Graduate Profile: The Benefit of a Close Cohort
You have worked hard to be here, and you deserve to be here. Never forget what you are working towards.
Jordan Willhoit transferred to Governors State University for its highly esteemed Master of Occupational Therapy program. What she didn't expect was the supportive cohort and professors that reminded her everyday of why her hard work was worth it. Now graduating as a leader, advocate, and researcher in the occupational therapy world, Willhoit is ready to serve others.
GSU Newsroom: Why did you choose GSU?
Willhoit: From the very start of my bachelor’s education at Ball State University in Indiana, I knew that I wanted to pursue a master's degree in occupational therapy. I began researching universities with occupational therapy programs my sophomore year of undergrad and researched and priced out around thirty different programs. Choosing Governors State was an opportunity that allowed me to live at home close to my family and friends while pursuing my dreams in a well-established program that had values that aligned with my own: prepare students to become practitioners that become leaders, advocates, and researchers in the occupational therapy world.
GSU Newsroom: What are some of the highlights from your time at GSU?
Willhoit: The greatest part of my experience at GSU has been the friendships formed with those in my cohort. One of the many assets that the GSU OT program offers is the small cohort sizes. Our cohort of 27 has always been the first to support one another. Whether it is sharing study resources (shout out to Quizlet!), cheering one another on during a difficult class, or de-stressing together on the weekends. I am excited to continue supporting and cheering on my classmates as we all begin the next step of finding our place in the world of OT as practitioners.
GSU Newsroom: Which professors helped shape your experience and your future?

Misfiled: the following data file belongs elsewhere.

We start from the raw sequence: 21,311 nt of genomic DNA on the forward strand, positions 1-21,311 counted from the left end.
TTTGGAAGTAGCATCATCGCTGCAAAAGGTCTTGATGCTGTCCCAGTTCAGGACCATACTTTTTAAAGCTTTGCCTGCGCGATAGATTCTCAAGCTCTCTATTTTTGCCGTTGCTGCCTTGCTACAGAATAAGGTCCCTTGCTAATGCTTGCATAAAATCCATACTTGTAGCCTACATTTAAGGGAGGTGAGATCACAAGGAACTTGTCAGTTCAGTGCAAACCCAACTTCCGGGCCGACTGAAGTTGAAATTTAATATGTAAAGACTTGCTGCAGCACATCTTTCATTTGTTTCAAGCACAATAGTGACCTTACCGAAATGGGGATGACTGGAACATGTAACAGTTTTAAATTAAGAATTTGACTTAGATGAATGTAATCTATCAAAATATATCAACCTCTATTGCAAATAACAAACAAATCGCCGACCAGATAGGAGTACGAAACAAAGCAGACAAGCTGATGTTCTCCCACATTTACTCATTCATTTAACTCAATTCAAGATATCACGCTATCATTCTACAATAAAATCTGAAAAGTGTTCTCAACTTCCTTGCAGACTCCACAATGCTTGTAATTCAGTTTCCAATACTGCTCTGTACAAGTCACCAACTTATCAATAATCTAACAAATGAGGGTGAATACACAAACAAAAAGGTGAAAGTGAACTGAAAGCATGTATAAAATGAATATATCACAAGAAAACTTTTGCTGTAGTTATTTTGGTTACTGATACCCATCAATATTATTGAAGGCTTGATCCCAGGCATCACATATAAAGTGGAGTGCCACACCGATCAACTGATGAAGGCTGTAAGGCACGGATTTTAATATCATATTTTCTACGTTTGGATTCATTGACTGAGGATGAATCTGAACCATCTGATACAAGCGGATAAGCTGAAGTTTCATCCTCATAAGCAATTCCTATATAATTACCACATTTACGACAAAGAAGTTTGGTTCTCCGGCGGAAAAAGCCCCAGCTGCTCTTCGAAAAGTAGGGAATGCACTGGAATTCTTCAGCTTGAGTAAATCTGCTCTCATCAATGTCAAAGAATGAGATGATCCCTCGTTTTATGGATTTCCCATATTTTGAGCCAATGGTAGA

Willhoit: At the beginning of the OT program, we start our graduate education in a rigorous summer anatomy course. A class that challenges every student, starting us off at a full sprint. It was during this first semester that we first met Professor Patti Kalvelage. She would often start each class asking how we are doing. Sensing the stress and seeing the sleep deprivation on our faces and she would remind us why we were working so hard and why this hard work was going to make us better occupational therapists. In each course taken with Patti, she creates a relaxed, self-directed learning environment that allows conversation and the exchange of ideas and perspectives to flow freely and frequently.
Another professor who shaped my experience at GSU who is a recent addition to the program team is Dr. Frank Czuba. While my cohort and I only had Dr. Czuba for a short time, Dr. Czuba’s positive attitude, humor, and energizing teaching style was always a course to look forward too. In addition to being a great professor, Dr. Czuba is always the first to say "Hello!" He makes time to stop and connect with students, and is quick to provide words of encouragement and affirmation. Dr. Czuba has shared with us the power of connection, the strength that our words can bring to others, and I intend to bring those skills and mindset with me into my own practice as a clinician.
GSU Newsroom: What's next after graduation?
Willhoit: After graduation, I plan on spending much needed time with my family, friends and fiancé. While finishing this program is a huge accomplishment, I absolutely could not have done it without their unending support they provided me during these past three years. As excited as I am to relax and celebrate with those I love, and I am equally as eager to continue this momentum and start my career as an occupational therapist! I have been fortunate to learn so much from great mentors and clinicians during my fieldwork experiences, my heart is not set on just one practice setting, I have enjoyed them all! I feel confident that I will find a job that enhances and broadens my skill-set while allowing me to serve others, whether it be serving children or adults. I am looking forward to what comes next for I know the best is yet to be.
GSU Newsroom: What advice would you give GSU students?
Willhoit: My advice to GSU students is to enjoy this journey and opportunity. You have worked hard to be here, and you deserve to be here. Never forget what you are working towards. And as I mentioned before, finding your support system on campus makes all the difference in your experience. Help one another complete each milestone, pass each test, and don’t forget to celebrate together when you do!